He used to be paid to make up stories, and now is looking to become an attorney. The jokes just write themselves.
Stephen Glass faked all or parts of more than 40 articles for national magazines from 1996 to 1998. In 2003, he acknowledged that his violation of journalistic standards was so severe that he would “never be welcomed within journalism, and rightly so.”
Now the California Supreme Court will decide whether Glass’ behavior was so bad as to make him morally unfit to practice law.
Glass, whose frauds were the subject of the 2003 film “Shattered Glass,” is now a 39-year-old law clerk at a firm in Beverly Hills. He passed the bar exam and applied for an attorney’s license in 2007, but the State Bar’s Committee of Bar Examiners turned him down, questioning his claims of remorse and rehabilitation and saying he had not yet shown he could be trusted.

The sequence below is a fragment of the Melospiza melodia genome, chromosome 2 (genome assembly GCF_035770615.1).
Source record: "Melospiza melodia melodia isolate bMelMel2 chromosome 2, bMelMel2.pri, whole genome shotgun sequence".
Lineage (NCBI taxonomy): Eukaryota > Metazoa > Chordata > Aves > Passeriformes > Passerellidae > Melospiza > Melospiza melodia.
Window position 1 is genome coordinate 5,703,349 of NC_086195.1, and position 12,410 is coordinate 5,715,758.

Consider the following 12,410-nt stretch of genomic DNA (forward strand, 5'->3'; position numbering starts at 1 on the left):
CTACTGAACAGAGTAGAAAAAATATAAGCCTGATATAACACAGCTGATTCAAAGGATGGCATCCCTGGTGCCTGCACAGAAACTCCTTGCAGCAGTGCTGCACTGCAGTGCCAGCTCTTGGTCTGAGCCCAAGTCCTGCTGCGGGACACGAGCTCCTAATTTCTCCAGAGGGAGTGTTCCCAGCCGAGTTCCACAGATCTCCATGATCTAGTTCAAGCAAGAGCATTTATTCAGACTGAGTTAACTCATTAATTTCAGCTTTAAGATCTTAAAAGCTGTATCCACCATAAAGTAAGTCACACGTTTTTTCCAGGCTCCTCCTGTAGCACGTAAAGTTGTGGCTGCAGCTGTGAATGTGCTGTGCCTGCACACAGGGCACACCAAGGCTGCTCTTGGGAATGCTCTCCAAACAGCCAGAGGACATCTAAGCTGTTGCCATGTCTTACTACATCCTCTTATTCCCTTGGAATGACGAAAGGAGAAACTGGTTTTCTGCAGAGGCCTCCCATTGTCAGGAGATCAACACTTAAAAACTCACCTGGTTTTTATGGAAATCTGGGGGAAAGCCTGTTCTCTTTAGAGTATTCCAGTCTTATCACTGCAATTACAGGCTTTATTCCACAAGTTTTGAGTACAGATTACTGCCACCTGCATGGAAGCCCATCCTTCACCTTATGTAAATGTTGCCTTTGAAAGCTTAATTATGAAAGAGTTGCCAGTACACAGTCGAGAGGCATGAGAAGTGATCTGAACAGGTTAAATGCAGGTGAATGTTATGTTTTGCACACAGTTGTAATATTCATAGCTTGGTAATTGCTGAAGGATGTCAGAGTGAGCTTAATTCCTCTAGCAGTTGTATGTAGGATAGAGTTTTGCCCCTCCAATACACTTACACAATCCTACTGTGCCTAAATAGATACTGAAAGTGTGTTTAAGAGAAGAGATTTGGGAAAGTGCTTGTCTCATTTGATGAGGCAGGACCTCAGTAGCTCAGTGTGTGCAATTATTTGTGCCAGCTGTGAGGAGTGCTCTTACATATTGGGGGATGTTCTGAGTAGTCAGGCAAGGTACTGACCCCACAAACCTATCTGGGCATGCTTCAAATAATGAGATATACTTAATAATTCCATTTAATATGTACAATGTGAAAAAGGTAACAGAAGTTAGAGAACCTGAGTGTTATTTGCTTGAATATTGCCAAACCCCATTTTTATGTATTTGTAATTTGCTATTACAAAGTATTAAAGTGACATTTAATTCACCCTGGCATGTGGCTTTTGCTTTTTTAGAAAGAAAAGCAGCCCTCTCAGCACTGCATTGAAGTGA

Glass appealed to the independent State Bar Court, which ruled 2-1 in his favor in July. The majority found “overwhelming evidence of Glass’ reform and rehabilitation” since 1998 and noted he had impressive character references from 22 witnesses, including two judges who had employed him, two psychiatrists who treated him, and the former editor in chief of the New Republic, where most of the fabricated articles appeared.
Glass “has learned, painfully, from his mistakes,” the former editor, Martin Peretz, told the bar court.
He claims contrition, but like all liars, he’s full of it.
The bar’s lawyers disagree. They say Glass did not provide a full list of his fabrications until 2009, never compensated anyone harmed by his articles, and never offered to donate any of his earnings, like the proceeds of his novel, to projects promoting journalistic ethics. They also say his apologies in letters and on “60 Minutes” could be viewed as attempts to promote his then-upcoming novel and New York bar application.